OPclaimants hopes are dashed as case collapses

20 October 2000




OPclaimants hopes are dashed as case collapses

For years farmers have

claimed that their health

has been wrecked by

organophosphate sheep dip.

So why has their case

collapsed?

Johann Tasker reports

IT WASNT supposed to be like this. A land-mark test case involving 25 farmers and workers who believe they have been poisoned by organophosphate sheep dip has been abandoned before it even reached court (News, page 7).

The collapse of the case hinges on the failure to uncover evidence that OP dips cause ill-health. Initially, various law firms were involved in more than 60 separate actions involving OP poisoning claims. But in 1999 they were rolled together into a joint action led by Hodge Jones & Allen, a London-based firm noted as highly regarded in the Chambers Directory.

By then, a pilot study to establish a link between OP dips and poisoning was already up and running. To see whether they had OP poisoning, 25 farmers were subjected to a battery of intimate tests. These included nerve conduction analysis, bone examinations, immune testing and pyschometic tests.

Review results

Dr Sarah Myhill, a Powys-based general practitioner, was called in by the Legal Services Commission to review the results. She concluded: "Taken as a whole, if you look at all the tests done among all those farmers theres a very clear pattern that emerges which I think, on the balance of probabilities, one can say is almost certainly is almost due to pesticide or chemical poisoning."

But Dr Myhill also voiced concern about the methodology. She told FARMERS WEEKLY: "For it to be good research, first of all they should have had ethics committee approval, which they didnt have, and secondly, they should have used proper control groups, which they didnt do either…it was bound to end in disaster."

Master Miller, overseeing the case, suggested that a consultant should review the report. But in July, after seeing the medical reports, the chemical companies on the receiving end of the legal action made their move. They were convinced that the farmers had no chance of winning. Lawyers acting for the companies applied to strike-out the claim, indicating in July that they would argue in the High Court that the evidence submitted did not support OP poisoning.

Left scrambling

Hodge Jones & Allen were obliged to find more evidence before a Sept 29 deadline. But they still maintained the case would succeed. Their hopes were based partly on a 1997 case in which farm worker John Hill won the right to compensation after a High Court judge ruled that he had been exposed to OPs while working for William Tomkins Ltd.

An update posted on the Hodge Jones & Allen website in August said: "We are confident that we will defeat these applications. We have reminded the defendants that the English case of Hill v Tomkins succeeded on less medical evidence than we have put forward so far, and two foreign cases have succeeded."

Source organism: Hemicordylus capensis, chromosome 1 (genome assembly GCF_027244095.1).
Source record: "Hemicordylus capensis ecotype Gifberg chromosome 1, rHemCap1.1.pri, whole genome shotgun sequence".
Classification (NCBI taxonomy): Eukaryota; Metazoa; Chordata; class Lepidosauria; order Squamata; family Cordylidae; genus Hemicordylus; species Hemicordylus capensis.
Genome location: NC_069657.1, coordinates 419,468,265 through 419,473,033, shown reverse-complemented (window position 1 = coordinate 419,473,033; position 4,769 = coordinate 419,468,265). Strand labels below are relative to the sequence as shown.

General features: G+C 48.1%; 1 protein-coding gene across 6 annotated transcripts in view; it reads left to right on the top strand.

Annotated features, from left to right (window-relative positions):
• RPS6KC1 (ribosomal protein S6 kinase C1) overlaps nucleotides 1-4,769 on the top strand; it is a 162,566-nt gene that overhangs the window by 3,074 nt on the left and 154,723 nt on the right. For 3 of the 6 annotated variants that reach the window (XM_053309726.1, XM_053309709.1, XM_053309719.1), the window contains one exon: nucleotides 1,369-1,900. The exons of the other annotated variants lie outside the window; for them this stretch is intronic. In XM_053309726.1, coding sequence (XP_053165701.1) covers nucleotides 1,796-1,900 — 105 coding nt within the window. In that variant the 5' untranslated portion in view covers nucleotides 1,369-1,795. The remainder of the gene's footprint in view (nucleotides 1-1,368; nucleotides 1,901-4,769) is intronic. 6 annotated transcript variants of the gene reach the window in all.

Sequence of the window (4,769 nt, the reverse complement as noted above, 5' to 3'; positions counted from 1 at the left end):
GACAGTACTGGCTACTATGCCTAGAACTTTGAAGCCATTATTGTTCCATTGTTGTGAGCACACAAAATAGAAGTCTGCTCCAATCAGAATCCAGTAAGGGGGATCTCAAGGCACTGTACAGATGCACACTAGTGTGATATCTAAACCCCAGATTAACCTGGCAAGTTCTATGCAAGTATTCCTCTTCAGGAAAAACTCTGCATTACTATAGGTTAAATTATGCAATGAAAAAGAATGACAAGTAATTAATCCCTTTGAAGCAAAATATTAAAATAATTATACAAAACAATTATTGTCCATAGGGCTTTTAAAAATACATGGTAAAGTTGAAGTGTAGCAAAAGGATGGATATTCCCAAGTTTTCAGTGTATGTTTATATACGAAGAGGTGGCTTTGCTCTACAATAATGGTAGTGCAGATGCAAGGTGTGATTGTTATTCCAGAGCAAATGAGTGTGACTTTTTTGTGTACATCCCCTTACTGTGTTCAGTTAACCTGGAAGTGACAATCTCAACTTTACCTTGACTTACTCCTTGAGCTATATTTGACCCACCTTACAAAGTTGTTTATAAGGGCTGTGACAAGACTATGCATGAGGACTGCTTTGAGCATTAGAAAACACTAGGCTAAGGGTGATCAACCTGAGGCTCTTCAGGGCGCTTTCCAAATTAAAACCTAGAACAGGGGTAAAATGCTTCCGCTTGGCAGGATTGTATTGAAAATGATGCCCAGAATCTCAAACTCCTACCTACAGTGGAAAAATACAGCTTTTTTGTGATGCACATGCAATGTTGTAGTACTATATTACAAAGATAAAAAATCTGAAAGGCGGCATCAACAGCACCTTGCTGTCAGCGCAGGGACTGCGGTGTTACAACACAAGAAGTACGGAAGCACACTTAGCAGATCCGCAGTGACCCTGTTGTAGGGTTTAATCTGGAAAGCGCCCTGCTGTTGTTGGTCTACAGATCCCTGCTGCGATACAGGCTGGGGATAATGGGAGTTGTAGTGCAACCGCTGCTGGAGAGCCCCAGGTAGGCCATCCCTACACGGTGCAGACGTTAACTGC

With the September deadline looming, Patrick Allen, senior partner at Hodge Jones & Allen discussed the situation with his neurology and neuro-psychology advisers. They advised Mr Allen that it had become apparent that the case was likely to fail and legal aid therefore withdrawn. After the talks, he decided that the application to get the case dismissed had considerable merit. Further legal aid seemed unlikely.

He admitted: "We have not been able to find the evidence to prove the link between their symptoms and organophosphates in sheep dips. In view of the difficulties with the evidence and the small numbers of cases in the group, we are not able to justify the further expenditure of public funds by the Legal Services Commission on this group action".

Mr Allen is adamant that the collapse of the case does not mean the end of all OP litigation. Cases still under investigation may eventually succeed, particularly where there has been an acute exposure followed by severe symptoms of poisoning and long term health effects, he said.

But this means that farmers may be faced with the difficult task of proving that their sickness has been caused by a specific OP used at a specific time. According to Mr Allen, however, if such research is forthcoming claimants who allege injury from low-level exposure may be able to claim damages.

What happens next is unclear. The failed joint action has swallowed up at least £2m of taxpayers money in legal aid. Because fighting legal action against big chemical companies comes with such a hefty price tag, only two out seven farmers contacted by FARMERS WEEKLY believe they can continue the battle.

Paul Tyler MP, chairman of the All-Party Parliamentary Organophosphate Group, said there may now be a case against previous governments and their departments. Farmers were required under successive sheep dipping orders issued by governments between 1975 and 1992 to dip their sheep in approved chemicals, including organophosphates, once or twice a year.

But Dr Myhill is not so sure. She said: ""Individual farmers are the only people who lose out of this. The lawyers win because theyve had of money from legal aid, the chemical companies win because they havent got to defend their case, and the government wins because it made farmers use these chemicals and now it cant be held to account either."

Farmers claim that they have been poisoned by sheep dip.


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